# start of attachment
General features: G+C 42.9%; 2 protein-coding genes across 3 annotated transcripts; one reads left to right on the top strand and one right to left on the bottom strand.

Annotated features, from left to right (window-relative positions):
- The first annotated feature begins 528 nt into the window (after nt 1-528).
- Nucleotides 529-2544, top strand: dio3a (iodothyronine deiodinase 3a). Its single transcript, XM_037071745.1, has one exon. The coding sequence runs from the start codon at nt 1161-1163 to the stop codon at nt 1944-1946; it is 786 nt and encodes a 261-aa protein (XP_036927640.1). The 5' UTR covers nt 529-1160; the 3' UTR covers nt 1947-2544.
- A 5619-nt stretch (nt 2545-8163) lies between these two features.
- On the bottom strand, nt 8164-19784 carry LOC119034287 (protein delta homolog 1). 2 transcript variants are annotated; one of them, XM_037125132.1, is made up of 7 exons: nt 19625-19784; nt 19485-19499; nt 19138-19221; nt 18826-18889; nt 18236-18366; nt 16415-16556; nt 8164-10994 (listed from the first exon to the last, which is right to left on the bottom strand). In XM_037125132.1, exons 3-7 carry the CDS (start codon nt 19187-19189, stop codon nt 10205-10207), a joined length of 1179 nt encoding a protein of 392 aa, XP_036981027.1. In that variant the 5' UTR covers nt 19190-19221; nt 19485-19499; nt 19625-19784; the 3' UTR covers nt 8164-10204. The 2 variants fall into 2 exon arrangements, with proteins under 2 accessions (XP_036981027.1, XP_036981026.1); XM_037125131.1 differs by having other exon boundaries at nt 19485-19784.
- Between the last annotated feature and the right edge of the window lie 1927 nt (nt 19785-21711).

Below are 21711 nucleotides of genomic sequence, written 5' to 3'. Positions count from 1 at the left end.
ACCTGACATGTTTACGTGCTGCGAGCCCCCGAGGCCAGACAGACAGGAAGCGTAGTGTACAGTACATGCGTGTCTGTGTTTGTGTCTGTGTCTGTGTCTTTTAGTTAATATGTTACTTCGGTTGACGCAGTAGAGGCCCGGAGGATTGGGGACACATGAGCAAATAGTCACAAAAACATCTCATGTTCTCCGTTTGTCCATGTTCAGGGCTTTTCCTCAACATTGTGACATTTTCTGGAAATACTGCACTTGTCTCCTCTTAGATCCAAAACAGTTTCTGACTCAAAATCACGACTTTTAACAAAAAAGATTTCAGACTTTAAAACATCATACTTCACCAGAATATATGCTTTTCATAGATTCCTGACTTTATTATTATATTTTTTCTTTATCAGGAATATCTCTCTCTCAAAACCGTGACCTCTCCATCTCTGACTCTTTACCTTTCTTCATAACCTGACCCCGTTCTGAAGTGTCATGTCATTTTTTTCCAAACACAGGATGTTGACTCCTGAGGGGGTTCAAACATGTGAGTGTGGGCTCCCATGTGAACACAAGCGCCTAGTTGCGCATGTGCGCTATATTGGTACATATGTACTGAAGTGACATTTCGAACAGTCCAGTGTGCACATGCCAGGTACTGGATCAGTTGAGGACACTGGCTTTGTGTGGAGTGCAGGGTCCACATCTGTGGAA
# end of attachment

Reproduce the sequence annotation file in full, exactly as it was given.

General features: G+C 42.9%; 2 protein-coding genes across 3 annotated transcripts; one reads left to right on the top strand and one right to left on the bottom strand.

Annotated features, from left to right (window-relative positions):
- The first annotated feature begins 528 nt into the window (after nt 1-528).
- Nucleotides 529-2544, top strand: dio3a (iodothyronine deiodinase 3a). Its single transcript, XM_037071745.1, has one exon. The coding sequence runs from the start codon at nt 1161-1163 to the stop codon at nt 1944-1946; it is 786 nt and encodes a 261-aa protein (XP_036927640.1). The 5' UTR covers nt 529-1160; the 3' UTR covers nt 1947-2544.
- A 5619-nt stretch (nt 2545-8163) lies between these two features.
- On the bottom strand, nt 8164-19784 carry LOC119034287 (protein delta homolog 1). 2 transcript variants are annotated; one of them, XM_037125132.1, is made up of 7 exons: nt 19625-19784; nt 19485-19499; nt 19138-19221; nt 18826-18889; nt 18236-18366; nt 16415-16556; nt 8164-10994 (listed from the first exon to the last, which is right to left on the bottom strand). In XM_037125132.1, exons 3-7 carry the CDS (start codon nt 19187-19189, stop codon nt 10205-10207), a joined length of 1179 nt encoding a protein of 392 aa, XP_036981027.1. In that variant the 5' UTR covers nt 19190-19221; nt 19485-19499; nt 19625-19784; the 3' UTR covers nt 8164-10204. The 2 variants fall into 2 exon arrangements, with proteins under 2 accessions (XP_036981027.1, XP_036981026.1); XM_037125131.1 differs by having other exon boundaries at nt 19485-19784.
- Between the last annotated feature and the right edge of the window lie 1927 nt (nt 19785-21711).

Below are 21711 nucleotides of genomic sequence, written 5' to 3'. Positions count from 1 at the left end.
ACCTGACATGTTTACGTGCTGCGAGCCCCCGAGGCCAGACAGACAGGAAGCGTAGTGTACAGTACATGCGTGTCTGTGTTTGTGTCTGTGTCTGTGTCTTTTAGTTAATATGTTACTTCGGTTGACGCAGTAGAGGCCCGGAGGATTGGGGACACATGAGCAAATAGTCACAAAAACATCTCATGTTCTCCGTTTGTCCATGTTCAGGGCTTTTCCTCAACATTGTGACATTTTCTGGAAATACTGCACTTGTCTCCTCTTAGATCCAAAACAGTTTCTGACTCAAAATCACGACTTTTAACAAAAAAGATTTCAGACTTTAAAACATCATACTTCACCAGAATATATGCTTTTCATAGATTCCTGACTTTATTATTATATTTTTTCTTTATCAGGAATATCTCTCTCTCAAAACCGTGACCTCTCCATCTCTGACTCTTTACCTTTCTTCATAACCTGACCCCGTTCTGAAGTGTCATGTCATTTTTTTCCAAACACAGGATGTTGACTCCTGAGGGGGTTCAAACATGTGAGTGTGGGCTCCCATGTGAACACAAGCGCCTAGTTGCGCATGTGCGCTATATTGGTACATATGTACTGAAGTGACATTTCGAACAGTCCAGTGTGCACATGCCAGGTACTGGATCAGTTGAGGACACTGGCTTTGTGTGGAGTGCAGGGTCCACATCTGTGGAA